Quote Message: We remain focused and firmly committed to delivering on our strategy to build Africa’s premier banking institution." from Charles Aigbe UBA's head of communications
    Charles AigbeUBA's head of communications
    People occupy a tank in Istanbul, Turkey - Saturday 16 July 2016
    Image caption: The coup attempt in Turkey on the night of Friday 15 July failed
  6. Find out why most koras have 21 strings, not 22

    The album 22 Strings, by Senegalese kora player Seckou Keita, won this year's Songlines Music Awards in the Africa and Middle East category.

    BBC Africa's Manuel Toledo met him recently as he was touring Europe with the Orchestra of Syrian Musicians, presented by Africa Express and asked him why 22 strings when koras - the West African harps - are usually known as 21-string instruments.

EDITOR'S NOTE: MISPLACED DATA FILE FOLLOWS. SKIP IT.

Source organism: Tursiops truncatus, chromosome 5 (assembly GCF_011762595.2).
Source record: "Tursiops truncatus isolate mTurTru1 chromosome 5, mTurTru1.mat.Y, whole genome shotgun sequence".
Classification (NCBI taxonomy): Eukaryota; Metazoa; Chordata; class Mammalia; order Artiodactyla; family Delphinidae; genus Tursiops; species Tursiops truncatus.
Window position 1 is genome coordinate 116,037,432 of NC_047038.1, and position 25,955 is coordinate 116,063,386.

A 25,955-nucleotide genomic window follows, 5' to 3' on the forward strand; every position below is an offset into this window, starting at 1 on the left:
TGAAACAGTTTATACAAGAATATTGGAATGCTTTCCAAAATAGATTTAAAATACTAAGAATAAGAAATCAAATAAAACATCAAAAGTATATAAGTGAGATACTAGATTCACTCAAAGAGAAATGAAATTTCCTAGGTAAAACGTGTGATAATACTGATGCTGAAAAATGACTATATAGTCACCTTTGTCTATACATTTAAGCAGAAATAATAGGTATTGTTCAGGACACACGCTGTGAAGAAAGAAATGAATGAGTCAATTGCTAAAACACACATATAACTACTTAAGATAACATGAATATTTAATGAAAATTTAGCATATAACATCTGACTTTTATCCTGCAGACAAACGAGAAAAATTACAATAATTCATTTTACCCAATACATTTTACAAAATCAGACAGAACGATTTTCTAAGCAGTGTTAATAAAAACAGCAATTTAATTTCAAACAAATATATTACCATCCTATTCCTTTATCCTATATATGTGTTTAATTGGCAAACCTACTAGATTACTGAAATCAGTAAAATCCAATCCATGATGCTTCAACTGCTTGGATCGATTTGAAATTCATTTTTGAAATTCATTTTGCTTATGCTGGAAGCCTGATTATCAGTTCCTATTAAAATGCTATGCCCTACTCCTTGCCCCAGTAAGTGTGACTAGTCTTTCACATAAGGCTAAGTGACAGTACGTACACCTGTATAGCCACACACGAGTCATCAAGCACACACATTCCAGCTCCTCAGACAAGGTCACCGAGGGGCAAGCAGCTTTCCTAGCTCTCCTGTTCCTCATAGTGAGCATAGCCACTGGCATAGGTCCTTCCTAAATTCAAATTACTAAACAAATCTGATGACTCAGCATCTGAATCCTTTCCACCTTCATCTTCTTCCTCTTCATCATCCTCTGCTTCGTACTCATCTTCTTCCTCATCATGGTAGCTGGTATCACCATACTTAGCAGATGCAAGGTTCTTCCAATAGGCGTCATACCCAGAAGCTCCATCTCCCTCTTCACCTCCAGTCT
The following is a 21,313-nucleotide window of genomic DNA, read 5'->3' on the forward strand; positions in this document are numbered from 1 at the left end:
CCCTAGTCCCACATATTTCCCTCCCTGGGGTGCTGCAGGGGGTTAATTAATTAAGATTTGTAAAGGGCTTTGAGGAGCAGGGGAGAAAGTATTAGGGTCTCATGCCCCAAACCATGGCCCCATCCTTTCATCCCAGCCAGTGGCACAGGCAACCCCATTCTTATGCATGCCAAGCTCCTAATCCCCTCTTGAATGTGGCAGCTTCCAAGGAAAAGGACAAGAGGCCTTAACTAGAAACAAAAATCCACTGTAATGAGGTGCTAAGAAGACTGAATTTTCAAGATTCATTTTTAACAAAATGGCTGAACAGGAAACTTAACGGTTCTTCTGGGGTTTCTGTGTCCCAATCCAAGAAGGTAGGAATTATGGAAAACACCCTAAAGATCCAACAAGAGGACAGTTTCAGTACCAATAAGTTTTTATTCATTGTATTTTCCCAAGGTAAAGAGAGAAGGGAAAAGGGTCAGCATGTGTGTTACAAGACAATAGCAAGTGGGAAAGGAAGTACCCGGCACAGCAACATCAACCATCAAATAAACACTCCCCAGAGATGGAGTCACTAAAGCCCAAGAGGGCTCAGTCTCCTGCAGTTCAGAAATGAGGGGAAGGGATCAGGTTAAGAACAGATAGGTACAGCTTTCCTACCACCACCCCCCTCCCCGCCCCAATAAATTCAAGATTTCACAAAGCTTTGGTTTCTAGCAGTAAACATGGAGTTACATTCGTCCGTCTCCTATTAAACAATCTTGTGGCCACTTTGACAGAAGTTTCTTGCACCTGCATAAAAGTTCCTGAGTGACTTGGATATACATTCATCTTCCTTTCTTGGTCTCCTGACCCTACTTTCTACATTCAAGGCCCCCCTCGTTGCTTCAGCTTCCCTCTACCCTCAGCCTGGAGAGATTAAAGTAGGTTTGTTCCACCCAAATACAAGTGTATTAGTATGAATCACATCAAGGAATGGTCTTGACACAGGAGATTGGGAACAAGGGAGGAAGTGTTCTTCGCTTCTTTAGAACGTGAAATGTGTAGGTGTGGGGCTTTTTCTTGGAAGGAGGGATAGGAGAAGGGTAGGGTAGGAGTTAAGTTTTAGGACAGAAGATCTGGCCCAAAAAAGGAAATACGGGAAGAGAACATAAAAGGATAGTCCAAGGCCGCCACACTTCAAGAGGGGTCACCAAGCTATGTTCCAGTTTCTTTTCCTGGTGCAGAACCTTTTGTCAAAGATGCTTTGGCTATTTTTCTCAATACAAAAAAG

Video content

    Video caption: 22 Strings won the Songlines Music Awards 2016 in the Africa and Middle East category
  7. Nigerian Olympic canoeist makes it to Rio

    We reported on Monday that Nigerian canoe slalom athlete Johny Akinyemi was stranded at Germany's Frankfurt airport while on his way to the Olympics in Rio de Janeiro, Brazil.

    He had missed his connecting flight meaning he was already late for training and it was looking doubtful that he would be able to compete at the Olympics. 

    But the canoeist wasn't stuck in Frankfurt without a paddle, so to speak, as he has tweeted that he has finally made it to Brazil:

    View more on twitter
  8. The refugee guitar maker

    Patron Palushang has always loved to make musical instruments. 

    And even though he had to flee from his home in the Democratic Republic of Congo, he kept on making guitars. 

    He told BBC Outlook started his own business in a camp for displaced people in Malawi, earning himself the title "Refugee Guitar Maker":

    Video content

    Video caption: Patron Palushang started his own guitar-making business after fleeing the DRC.